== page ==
Most of us can only imagine what having someone die in front of us would be like, but it’s part of the job for Wellington paramedic, Sean Thompson.
Sean has worked for over 20 years in emergency medicine, and attends a cardiac arrest in a home most weeks.
After watching many unsuccessful resuscitation attempts and subsequent deaths, he decided to delve more deeply into the impact of unsuccessful resuscitation on patients’ families and emergency staff.
Research for his Masters in professional practice showed there is often ongoing trauma, and emergency staff sometimes see the family as the ‘forgotten patients’ in these situations.
‘When we attend cardiac arrests, 70 percent of those patients will die. We transport about 37 percent to hospital. Twenty percent of those will die in hospital and 17 percent come home. That doesn’t tell you anything about their future quality of life though,’ says Sean.
‘I wanted to know how paramedics cared for the patient’s family at the time and the ongoing impact on their grief, trauma and, potentially, post-traumatic shock.
Sean says communication is a huge part of the job for paramedics, but it needs to be tailored to the individual or whānau. ‘They have to ask themselves what is going to be most useful for the whānau at this time of crisis. There is also no follow-up service, which is why I call them the forgotten patients.’
‘It’s not only the family who can be traumatised. The emergency staff can be too. Now there are double call-outs to emergencies with ambulance and the fire service attending, as well as police for unexpected deaths. Some of these big burly guys are in tears in the hallway. They need more support.’
He would like to see more training in psychosocial areas for staff across emergency services who may not feel prepared to comfort whānau who are in shock and grief.
Sean also became interested in the concept of advance care planning, which encourages patients and their loved ones to talk about what is important to them in their health care.
An advance care plan is a way to explore what is really important to you in the care that you receive from doctors, nurses and other health professionals. It can give patients a sense of agency and involvement in their health care and help them to make decisions along the way about what kind of care and treatment they do and/or don’t want.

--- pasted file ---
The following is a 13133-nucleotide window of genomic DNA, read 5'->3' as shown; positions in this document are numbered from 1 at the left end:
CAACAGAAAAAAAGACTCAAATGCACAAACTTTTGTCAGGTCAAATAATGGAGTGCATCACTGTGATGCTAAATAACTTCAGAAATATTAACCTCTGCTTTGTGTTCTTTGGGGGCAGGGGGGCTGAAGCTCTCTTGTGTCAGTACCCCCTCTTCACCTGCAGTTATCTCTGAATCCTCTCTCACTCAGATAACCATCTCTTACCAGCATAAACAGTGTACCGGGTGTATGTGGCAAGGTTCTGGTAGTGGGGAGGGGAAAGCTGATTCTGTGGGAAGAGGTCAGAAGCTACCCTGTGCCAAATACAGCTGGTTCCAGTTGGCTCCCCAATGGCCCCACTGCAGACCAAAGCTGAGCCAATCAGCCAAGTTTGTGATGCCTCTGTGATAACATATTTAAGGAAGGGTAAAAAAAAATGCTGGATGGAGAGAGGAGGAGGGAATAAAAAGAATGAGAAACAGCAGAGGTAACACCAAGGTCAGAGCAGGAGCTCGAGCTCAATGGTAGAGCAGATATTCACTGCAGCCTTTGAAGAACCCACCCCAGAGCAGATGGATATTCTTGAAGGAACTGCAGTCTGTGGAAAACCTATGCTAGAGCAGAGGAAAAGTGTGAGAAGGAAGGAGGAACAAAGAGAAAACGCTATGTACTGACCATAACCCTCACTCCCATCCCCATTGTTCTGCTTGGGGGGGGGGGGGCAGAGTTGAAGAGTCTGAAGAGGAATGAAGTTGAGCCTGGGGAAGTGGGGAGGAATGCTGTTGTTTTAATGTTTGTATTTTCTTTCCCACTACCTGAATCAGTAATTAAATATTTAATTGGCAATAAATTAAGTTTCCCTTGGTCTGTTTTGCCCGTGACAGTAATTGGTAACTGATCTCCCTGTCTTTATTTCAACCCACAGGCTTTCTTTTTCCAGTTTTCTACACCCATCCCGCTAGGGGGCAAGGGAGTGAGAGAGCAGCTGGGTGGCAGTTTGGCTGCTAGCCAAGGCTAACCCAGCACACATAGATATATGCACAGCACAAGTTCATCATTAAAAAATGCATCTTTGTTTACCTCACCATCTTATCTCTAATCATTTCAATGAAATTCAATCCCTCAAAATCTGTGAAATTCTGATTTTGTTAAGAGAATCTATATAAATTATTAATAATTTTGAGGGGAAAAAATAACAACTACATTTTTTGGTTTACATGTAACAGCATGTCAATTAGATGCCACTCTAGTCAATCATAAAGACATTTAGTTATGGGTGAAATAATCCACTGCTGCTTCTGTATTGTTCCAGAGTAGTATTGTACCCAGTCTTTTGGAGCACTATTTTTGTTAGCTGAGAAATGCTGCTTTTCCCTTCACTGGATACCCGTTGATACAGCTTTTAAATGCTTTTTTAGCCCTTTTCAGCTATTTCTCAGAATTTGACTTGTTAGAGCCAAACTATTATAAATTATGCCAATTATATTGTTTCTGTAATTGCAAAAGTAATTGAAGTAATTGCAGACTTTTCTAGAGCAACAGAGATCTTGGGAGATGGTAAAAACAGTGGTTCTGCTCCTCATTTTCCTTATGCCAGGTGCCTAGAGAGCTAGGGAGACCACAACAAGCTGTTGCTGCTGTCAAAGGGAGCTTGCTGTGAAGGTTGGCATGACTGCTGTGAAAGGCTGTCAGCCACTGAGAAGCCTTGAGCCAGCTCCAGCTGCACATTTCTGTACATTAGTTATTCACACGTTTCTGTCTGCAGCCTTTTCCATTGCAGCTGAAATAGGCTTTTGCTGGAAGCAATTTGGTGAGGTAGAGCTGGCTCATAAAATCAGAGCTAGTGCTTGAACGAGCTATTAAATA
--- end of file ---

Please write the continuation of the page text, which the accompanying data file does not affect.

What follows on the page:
‘Often we find some patients will never have had discussions about what they would like to happen in their last days – or what a natural death looks like. So, they find themselves in a critical or moderately critical moment and it’s up to the paramedics to open up that discussion. We are not trained in hospice or palliative care, but we are usually empathetic and compassionate people who are pretty good at having challenging conversations with people.’
He often wishes families had had that conversation before getting in the back of the ambulance with their loved ones.
‘They have called us because they have hope and don’t know what to do, but it doesn’t necessarily mean they have to have intervention, they just need reassurance. The role of paramedics needs to be more than a clinical intervention, more towards that of a compassionate communicator.’
Sean teaches paramedics at Whitirea New Zealand and his students have also become more aware of their changing role.
‘The modern paramedic needs to have a three-year degree to enter the training. However, a lot of the clinical communication is gleaned from being on the job.’
The national advance care planning programme has developed a campaign to encourage people to talk to each other more, Kia kōrero | Let’s talk advance care planning. It features six stories of a diverse group of people who have talked with their loved ones about what is really important to them now and towards the end of their lives.
To discover more about advance care planning visit www.myacp.org.nz.